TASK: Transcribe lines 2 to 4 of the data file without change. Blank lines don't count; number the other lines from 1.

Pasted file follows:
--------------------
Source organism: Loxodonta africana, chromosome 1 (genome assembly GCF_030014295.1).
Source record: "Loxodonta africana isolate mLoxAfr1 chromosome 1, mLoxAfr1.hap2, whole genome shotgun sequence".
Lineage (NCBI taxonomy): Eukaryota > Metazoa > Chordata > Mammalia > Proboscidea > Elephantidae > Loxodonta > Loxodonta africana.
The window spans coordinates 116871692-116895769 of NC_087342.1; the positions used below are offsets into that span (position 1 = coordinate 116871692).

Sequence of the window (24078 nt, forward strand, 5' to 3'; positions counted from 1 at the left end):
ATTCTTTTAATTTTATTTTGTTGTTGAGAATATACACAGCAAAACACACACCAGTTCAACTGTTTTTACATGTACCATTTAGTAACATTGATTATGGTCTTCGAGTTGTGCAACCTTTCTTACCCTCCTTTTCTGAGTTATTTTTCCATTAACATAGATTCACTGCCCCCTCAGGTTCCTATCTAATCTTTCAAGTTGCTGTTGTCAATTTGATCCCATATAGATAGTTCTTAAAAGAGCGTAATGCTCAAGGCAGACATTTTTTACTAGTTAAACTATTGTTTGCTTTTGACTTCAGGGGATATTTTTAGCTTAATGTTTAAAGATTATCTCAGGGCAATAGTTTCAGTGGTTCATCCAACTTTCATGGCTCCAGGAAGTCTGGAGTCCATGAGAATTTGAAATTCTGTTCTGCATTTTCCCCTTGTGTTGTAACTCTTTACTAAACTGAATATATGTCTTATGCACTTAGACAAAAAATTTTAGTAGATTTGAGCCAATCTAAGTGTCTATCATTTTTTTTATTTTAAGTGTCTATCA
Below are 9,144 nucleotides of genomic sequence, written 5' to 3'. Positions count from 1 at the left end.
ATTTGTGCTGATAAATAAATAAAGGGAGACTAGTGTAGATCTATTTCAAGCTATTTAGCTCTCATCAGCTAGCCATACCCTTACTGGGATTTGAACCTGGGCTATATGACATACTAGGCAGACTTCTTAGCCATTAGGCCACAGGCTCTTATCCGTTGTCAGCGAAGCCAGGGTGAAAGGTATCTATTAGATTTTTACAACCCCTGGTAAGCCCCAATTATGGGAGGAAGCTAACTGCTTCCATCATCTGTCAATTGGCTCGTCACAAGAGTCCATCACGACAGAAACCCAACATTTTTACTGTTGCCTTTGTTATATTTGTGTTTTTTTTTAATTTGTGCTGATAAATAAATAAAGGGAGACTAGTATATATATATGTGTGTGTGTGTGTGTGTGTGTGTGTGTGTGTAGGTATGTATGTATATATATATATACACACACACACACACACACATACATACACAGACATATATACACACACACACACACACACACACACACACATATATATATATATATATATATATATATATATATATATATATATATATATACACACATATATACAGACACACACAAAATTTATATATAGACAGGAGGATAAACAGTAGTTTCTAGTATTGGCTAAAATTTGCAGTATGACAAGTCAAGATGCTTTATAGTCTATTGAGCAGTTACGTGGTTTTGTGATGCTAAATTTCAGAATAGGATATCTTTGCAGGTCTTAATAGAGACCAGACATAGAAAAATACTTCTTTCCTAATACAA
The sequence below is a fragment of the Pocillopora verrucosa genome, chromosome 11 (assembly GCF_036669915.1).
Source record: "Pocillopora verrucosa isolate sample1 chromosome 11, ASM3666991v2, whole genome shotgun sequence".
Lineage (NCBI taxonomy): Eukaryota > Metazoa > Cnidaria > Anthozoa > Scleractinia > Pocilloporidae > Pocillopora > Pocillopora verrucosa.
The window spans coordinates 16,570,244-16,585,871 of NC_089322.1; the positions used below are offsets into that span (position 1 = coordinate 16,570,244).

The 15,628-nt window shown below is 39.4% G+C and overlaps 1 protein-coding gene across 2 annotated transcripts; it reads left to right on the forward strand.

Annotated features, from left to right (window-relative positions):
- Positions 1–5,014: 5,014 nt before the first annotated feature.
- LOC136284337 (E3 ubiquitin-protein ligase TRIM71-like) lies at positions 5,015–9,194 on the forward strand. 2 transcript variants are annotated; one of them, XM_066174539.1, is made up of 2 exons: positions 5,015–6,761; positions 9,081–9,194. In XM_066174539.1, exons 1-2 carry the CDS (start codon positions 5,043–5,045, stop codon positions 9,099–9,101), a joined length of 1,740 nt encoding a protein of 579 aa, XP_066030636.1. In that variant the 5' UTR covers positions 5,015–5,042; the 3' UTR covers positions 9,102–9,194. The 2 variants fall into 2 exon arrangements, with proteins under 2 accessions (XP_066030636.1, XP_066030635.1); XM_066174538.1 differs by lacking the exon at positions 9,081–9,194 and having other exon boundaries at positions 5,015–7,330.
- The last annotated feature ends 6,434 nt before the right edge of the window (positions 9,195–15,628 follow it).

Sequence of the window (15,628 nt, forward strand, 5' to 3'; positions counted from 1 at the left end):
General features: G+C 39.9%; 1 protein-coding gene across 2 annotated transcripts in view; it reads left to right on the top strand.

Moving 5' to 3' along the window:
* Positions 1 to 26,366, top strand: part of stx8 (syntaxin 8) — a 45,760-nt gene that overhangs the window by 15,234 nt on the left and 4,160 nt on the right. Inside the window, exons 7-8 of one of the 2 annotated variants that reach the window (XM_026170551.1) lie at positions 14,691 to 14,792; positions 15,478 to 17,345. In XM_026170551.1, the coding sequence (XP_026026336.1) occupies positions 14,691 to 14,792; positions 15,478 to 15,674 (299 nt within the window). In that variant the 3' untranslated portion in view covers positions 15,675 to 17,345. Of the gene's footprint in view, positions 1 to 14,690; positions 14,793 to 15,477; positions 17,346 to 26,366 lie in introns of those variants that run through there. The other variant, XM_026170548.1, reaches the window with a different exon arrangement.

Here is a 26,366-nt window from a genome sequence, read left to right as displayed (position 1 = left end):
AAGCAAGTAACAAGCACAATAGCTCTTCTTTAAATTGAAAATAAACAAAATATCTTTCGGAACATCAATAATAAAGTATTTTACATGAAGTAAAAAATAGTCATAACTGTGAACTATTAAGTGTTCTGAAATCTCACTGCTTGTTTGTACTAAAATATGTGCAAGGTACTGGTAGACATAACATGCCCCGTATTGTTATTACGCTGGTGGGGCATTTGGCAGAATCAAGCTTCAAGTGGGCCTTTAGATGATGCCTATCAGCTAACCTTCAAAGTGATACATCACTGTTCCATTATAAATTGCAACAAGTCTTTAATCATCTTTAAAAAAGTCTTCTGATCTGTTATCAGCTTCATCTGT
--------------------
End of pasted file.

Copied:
Source record: "Loxodonta africana isolate mLoxAfr1 chromosome 1, mLoxAfr1.hap2, whole genome shotgun sequence".
Lineage (NCBI taxonomy): Eukaryota > Metazoa > Chordata > Mammalia > Proboscidea > Elephantidae > Loxodonta > Loxodonta africana.
The window spans coordinates 116871692-116895769 of NC_087342.1; the positions used below are offsets into that span (position 1 = coordinate 116871692).